Evid Based Nurs 5:51 doi:10.1136/ebn.5.2.51
  • Treatment

Review: several techniques optimise oxygenation during suctioning of patients

Effectiveness of selected techniques during suctioning (randomised controlled trials only)

Technique Results (number of trials, number of patients)
Preoxygenation Improved arterial oxygen saturation (Sa02) (2 trials, n=12 and n=17)
Hyperoxygenation Maintained O2 levels in mechanically ventilated patients (4 trials, n=10–24)
Hyperoxygenation + hyperinflation Added value of hyperinflation unclear in mechanically ventilated patients (4 trials, n=10–24)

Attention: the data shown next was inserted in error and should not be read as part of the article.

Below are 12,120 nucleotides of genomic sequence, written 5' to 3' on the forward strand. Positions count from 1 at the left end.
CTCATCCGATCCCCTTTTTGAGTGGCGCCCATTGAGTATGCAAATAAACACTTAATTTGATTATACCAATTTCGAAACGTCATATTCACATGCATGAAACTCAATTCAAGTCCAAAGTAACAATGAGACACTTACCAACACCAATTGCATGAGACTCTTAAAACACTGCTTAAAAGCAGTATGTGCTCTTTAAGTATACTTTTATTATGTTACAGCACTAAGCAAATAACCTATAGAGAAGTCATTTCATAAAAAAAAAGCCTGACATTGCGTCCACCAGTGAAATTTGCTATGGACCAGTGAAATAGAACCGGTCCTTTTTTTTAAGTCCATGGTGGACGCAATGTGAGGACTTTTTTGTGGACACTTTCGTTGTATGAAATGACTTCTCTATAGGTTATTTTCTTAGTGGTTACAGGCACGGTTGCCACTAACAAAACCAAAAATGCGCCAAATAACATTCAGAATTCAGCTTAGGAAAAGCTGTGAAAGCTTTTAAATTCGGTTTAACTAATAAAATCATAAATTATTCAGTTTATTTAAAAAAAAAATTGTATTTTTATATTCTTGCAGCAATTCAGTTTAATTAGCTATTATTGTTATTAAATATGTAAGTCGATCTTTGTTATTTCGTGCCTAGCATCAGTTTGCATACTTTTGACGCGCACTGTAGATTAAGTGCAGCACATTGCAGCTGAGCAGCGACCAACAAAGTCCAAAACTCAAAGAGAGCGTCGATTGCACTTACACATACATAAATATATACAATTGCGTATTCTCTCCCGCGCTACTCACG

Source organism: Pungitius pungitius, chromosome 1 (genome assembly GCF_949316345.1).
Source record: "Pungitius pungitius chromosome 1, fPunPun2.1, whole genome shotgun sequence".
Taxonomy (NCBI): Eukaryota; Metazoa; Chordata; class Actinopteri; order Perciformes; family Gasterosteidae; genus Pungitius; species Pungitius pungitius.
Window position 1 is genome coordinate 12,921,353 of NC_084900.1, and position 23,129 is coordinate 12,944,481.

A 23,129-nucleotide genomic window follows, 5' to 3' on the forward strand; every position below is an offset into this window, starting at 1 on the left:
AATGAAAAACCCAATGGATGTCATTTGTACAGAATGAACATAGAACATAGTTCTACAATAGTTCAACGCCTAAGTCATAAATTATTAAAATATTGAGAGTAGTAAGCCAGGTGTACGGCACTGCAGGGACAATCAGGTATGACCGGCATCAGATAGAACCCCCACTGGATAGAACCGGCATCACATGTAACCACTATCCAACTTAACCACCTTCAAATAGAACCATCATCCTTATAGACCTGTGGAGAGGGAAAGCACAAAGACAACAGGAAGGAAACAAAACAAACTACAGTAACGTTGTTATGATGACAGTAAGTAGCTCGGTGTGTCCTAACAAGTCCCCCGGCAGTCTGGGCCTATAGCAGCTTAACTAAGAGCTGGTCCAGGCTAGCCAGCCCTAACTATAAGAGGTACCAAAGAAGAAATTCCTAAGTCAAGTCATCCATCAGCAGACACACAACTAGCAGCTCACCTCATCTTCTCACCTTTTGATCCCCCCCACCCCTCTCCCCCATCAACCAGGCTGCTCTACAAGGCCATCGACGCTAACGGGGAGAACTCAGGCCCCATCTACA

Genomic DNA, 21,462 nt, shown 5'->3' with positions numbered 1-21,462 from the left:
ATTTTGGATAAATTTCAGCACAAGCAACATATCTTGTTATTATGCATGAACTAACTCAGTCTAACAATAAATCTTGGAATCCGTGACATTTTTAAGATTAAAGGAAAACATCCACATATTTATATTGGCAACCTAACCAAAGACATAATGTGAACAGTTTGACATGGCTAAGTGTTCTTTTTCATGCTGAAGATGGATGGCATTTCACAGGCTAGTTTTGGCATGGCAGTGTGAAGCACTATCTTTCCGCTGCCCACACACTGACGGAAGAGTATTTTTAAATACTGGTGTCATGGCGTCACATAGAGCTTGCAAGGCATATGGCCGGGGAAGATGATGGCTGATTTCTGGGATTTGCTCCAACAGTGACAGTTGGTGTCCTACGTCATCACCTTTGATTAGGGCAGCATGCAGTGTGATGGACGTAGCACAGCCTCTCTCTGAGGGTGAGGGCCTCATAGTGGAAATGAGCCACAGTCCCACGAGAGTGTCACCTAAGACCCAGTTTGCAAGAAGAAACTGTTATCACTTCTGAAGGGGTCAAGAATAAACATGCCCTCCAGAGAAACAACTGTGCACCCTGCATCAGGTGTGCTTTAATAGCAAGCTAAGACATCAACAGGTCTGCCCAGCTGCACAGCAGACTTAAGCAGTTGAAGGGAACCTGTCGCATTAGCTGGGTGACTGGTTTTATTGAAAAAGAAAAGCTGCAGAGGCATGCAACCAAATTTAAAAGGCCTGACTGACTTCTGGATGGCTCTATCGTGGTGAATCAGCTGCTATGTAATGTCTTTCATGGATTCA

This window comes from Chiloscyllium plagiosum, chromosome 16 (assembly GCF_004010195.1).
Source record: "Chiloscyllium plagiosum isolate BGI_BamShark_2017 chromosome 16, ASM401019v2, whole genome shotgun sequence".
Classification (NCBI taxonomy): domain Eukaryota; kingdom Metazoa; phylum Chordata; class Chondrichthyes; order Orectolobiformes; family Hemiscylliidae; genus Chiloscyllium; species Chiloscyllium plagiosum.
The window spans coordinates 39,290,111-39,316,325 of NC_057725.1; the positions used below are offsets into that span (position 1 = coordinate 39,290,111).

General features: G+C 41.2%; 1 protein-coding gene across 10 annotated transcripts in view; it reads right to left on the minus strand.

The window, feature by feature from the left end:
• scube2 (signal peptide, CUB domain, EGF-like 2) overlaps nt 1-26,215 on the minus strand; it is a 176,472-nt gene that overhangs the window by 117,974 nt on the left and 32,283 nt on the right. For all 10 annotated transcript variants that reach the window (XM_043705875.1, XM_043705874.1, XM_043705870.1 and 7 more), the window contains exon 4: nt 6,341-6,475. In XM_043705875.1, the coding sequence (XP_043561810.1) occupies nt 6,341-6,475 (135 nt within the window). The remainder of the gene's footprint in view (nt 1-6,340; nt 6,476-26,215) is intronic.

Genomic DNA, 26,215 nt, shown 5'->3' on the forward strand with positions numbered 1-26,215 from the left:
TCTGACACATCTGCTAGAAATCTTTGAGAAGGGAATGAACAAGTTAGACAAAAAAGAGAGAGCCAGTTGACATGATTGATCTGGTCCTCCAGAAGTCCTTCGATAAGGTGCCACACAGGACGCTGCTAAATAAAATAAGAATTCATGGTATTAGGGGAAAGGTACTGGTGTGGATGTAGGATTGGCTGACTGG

Double lumen insufflation catheters Maintained O2 levels throughout suctioning at flow rates of 10–15 l/min (4 of 5 trials, n=10–38)
Hyperinflation alone Unclear benefits on O2 levels after cardiac surgery; increase in blood pressure (4 trials, n=8–34). Increase in volume may result in increased intracranial pressure in patients with head injury (2 trials, n=10–37)
Oxygenation using a manual resuscitation bag v ventilator Ventilators were more effective for oxygen delivery (greater increases in PAO2) (3 of 4 trials, n=10–33)
Open v closed suctioning systems No difference for nosocomial pneumonia (3 trials, n=20–84, all had insufficient power) or mortality (1 trial, n=84). Greater decrease in PaO2 (1 trial, n=8, not clinically significant)
Saline instillationy No difference for oxygenation, gas exchange, heart rate, or blood pressure in ventilated and non-ventilated patients with tracheostomies (5 trials, n=15–45)

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